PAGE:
Protesting a journalism award

A protest is scheduled in Ottawa on Nov. 14 to draw attention to a annual journalism award.

The award at the heart of the protest is the Ross Munro Media Award, which is presented by the Conference of Defence Associations (CDA), a lobby group in the Canadian defence industry.

According to the CDA, the $2500 award is given annually to a reporter “who has made a significant and outstanding contribution to the general public’s  understanding of issues relating to Canada’s defence and security.”

However, the group organizing the protest suggests the award is given “to a reporter for covering military issues favorable to their interests” and that the “CDA’s close association with the military plus the $2500 cash prize encourages pro-military propaganda.”

This year, the award will go to Alec Castonguay from Le Devoir and L’actualité.

The protesters point to an article in The Hill Times that refers to the award as “a media prize that few journalists may actually want to receive” this year. It refers to a controversy surrounding the award and a speech made by John Scott Cowan, the president of the CDA’s charitable segment. In the speech, Cowan said: “[The] media give new depth to the word ‘shallow.’ Unlike 40 years ago when journalists were amongst the best-educated and best-informed citizens, today many of them are neither literate nor numerate, and do us the huge discourtesy of assuming we aren’t either.” The Hill Times piece, written by Steven Staples, president of the Rideau Institute adds:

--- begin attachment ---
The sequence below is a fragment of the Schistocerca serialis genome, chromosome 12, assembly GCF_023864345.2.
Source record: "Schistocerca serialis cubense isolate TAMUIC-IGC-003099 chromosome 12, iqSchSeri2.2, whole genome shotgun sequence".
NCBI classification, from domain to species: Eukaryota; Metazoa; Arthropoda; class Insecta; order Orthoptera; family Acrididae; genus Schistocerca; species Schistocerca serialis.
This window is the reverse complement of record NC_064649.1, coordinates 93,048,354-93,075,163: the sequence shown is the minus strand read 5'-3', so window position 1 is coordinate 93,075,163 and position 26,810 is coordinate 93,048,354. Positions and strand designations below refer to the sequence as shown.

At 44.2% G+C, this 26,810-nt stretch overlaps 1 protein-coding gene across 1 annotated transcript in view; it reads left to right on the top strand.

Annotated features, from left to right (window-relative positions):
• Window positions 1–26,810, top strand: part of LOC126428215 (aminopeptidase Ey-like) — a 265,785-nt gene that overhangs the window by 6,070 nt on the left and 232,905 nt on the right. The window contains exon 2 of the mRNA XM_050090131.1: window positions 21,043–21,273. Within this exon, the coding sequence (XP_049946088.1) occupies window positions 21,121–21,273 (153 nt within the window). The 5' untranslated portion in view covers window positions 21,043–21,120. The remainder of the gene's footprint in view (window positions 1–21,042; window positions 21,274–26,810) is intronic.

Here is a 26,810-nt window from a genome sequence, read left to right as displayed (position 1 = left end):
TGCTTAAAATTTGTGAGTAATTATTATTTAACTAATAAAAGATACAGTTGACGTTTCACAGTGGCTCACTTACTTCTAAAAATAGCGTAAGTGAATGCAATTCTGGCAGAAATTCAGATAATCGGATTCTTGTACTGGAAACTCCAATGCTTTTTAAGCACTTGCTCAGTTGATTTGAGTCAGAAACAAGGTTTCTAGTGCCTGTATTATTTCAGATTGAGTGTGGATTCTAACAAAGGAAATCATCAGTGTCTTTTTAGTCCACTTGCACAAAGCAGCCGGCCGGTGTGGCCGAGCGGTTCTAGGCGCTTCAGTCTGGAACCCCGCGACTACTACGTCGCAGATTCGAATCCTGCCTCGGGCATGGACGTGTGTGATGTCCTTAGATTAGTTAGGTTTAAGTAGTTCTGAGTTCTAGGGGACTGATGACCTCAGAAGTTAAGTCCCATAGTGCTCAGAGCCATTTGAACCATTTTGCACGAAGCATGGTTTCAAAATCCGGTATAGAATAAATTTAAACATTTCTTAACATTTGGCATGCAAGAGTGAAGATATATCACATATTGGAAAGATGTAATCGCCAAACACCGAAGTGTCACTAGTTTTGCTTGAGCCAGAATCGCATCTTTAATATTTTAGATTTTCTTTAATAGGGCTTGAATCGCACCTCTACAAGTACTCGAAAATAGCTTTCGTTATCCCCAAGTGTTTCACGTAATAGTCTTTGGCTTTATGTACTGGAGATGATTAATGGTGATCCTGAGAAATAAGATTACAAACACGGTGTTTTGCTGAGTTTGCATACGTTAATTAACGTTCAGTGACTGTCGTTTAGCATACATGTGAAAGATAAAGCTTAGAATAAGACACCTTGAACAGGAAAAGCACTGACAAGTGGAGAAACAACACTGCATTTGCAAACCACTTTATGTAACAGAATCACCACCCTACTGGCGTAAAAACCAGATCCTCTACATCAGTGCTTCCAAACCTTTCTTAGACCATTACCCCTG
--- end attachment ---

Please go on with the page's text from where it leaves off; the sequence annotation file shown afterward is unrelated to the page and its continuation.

“The media award and the comments made by the CDA Institute’s
president reveal a deep-seated contradiction within the defence lobby:
it wants to reward coverage by journalists, but deeply distrusts the
journalists themselves.

It’s a common, and disturbing, trend in the discourse of defence
lobby groups that they feel that the desires of the public should have
little bearing on national security. If public opinion doesn’t agree
with their view, they blame the media and the government for not
“explaining” the issue properly…

But the fact is, not only does the CDA need media coverage to
support its policy goals, it also needs it as a condition of its
military funding.

In May, the terms of a five-year $500,000 funding agreement between the CDA and the Department of National Defence were released by the government and reported in The Globe and Mail.
The agreement requires the group to “attain a minimum of 29 media
references to the CDA by national or regional journalists and
reporters” and “attain the publication of a minimum of 15 opinion
pieces (including op-eds and letters to the editor in national or
regional publications).”

It’s easy to understand why some journalists may feel that the CDA’s
relationship with National Defence makes it less independent than it
appears. The agreement recognizes that “The Conference of Defence
Associations’ key objectives are: to consider the problems of National
Defence; [and] to support Government efforts in placing these problems
before the public …”

The protest is scheduled to take place on Friday, Nov. 14 at 5 p.m. at the Booth St. entrance of the Canadian War Museum in Ottawa.

UPDATE: The protest is being organized by the Ottawa chapter of the Raging Grannies.